WASHINGTON – United States Trade Representative Katherine Tai and U.S. Secretary of Labor Marty Walsh today announced that the United States has asked Mexico to review whether workers at the Teksid Hierro de México (Teksid Hierro) facility in Frontera, State of Coahuila, are being denied the rights of free association and collective bargaining. The request, which was made in response to a petition filed under the United States-Mexico-Canada Agreement (USMCA) Implementation Act, marks the fourth time that the United States has requested Mexico’s review of freedom of association and collective bargaining rights issues under the Rapid Response Labor Mechanism (RRM).
“We continue to use the USMCA's Rapid Response Labor Mechanism to defend workers' rights and remain committed to working closely with the Mexican government to do so,” said Ambassador Katherine Tai. “When our trade policy helps to ensure that workers in all countries can exercise their rights, it helps drive a race to the top.”
“The U.S. Department of Labor will continue working with our trade partners and the private sector to secure freedom of association and collective bargaining rights,” said U.S. Secretary of Labor Marty Walsh. “These fundamental principles are the foundation of the Biden-Harris administration’s worker-centered trade agenda. We look forward to continuing our productive collaboration with the Mexican government to protect workers’ rights to choose their union representation freely and without interference.”
In connection with the U.S. request, Ambassador Tai has directed the Secretary of the Treasury to suspend the liquidation for all unliquidated entries of goods from the Teksid Hierro facility.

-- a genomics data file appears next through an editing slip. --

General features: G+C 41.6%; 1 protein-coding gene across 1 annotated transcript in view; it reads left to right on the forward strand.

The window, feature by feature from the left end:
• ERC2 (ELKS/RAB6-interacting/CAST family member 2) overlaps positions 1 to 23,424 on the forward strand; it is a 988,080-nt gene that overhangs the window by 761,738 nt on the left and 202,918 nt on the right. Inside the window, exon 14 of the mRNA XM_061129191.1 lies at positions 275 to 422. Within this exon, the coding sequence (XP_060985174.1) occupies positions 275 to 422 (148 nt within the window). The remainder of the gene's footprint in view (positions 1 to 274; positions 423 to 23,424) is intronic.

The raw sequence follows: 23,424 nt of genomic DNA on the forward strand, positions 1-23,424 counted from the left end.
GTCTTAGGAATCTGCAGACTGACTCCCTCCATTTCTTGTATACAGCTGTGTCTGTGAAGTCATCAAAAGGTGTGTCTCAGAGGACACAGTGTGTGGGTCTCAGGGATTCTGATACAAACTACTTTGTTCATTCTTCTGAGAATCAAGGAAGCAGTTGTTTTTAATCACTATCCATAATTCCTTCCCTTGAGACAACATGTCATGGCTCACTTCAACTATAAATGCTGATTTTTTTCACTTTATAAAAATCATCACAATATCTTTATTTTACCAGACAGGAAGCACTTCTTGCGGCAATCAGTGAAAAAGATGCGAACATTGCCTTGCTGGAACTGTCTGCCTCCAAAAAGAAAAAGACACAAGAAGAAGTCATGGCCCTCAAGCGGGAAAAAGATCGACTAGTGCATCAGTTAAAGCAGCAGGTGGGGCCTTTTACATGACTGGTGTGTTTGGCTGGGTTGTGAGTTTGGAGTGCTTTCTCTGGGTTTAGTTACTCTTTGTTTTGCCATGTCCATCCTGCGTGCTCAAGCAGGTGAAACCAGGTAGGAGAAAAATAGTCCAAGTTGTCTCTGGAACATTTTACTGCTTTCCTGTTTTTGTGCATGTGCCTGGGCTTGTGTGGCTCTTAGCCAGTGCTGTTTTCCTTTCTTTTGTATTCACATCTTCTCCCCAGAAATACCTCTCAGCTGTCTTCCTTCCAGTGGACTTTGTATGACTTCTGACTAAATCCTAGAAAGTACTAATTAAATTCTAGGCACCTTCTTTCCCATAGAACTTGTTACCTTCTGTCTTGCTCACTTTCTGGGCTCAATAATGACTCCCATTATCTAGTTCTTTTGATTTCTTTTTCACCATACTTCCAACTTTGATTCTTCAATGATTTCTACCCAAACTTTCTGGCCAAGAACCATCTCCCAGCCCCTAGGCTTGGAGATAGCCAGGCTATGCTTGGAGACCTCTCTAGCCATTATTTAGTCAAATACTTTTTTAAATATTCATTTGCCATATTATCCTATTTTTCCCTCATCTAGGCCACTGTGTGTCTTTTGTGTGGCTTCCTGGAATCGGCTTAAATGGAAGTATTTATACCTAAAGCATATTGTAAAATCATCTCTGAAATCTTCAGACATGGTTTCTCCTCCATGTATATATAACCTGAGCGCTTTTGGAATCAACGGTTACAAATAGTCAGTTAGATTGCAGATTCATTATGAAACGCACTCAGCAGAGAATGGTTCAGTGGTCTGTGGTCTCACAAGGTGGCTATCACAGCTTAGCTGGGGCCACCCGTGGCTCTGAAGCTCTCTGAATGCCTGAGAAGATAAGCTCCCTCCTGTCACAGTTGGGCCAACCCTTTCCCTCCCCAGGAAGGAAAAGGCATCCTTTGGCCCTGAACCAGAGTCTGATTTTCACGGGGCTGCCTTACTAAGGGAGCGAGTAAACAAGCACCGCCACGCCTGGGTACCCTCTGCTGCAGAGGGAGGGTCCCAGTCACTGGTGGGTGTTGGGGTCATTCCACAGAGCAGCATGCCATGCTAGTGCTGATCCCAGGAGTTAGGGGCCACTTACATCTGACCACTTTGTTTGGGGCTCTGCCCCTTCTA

USMCA’s Labor Chapter contains a bilateral annex that requires Mexico to have specific laws necessary for the effective recognition of the right to collective bargaining. The annex mirrors key provisions of Mexico’s historic 2019 labor law reform. The first-of-its-kind Rapid Response Labor Mechanism provides for expedited enforcement of collective bargaining and free association rights at the facility level.
The United States Trade Representative and the Secretary of Labor co-chair the Interagency Labor Committee for Monitoring and Enforcement (ILC). On May 5, the ILC received a RRM petition from the United Automobile, Aerospace and Agricultural Implement Workers of America (UAW), the American Federation of Labor and Congress of Industrial Organizations (AFL-CIO), and Sindicato Nacional de Trabajadores Mineros, Metalúrgicos, Siderúgicos y Similares de la República Mexicana (SNTMMSSRM), a Mexican union. The petition alleged that workers at the Teksid Hierro automotive parts facility in Frontera are being denied the right of free association and collective bargaining. The ILC reviews RRM petitions that it receives, and the accompanying information, within 30 days.
The ILC determined, in response to the petition, that there is sufficient credible evidence of a denial of rights enabling the good faith invocation of enforcement mechanisms. As a result, the United States Trade Representative has submitted a request to Mexico that Mexico review whether workers at the Teksid Hierro facility are being denied the right of free association and collective bargaining. Mexico has ten days to agree to conduct a review and, if it agrees, 45 days from today to complete the review.
Last month, the United States submitted a request for review to Mexico on a Panasonic automotive parts facility. Information about that request can be found here.
A copy of the request for review concerning the Teksid facility can be found here.
A copy of the letter to the Secretary of the Treasury Janet L. Yellen concerning goods from the Teksid facility can be found here.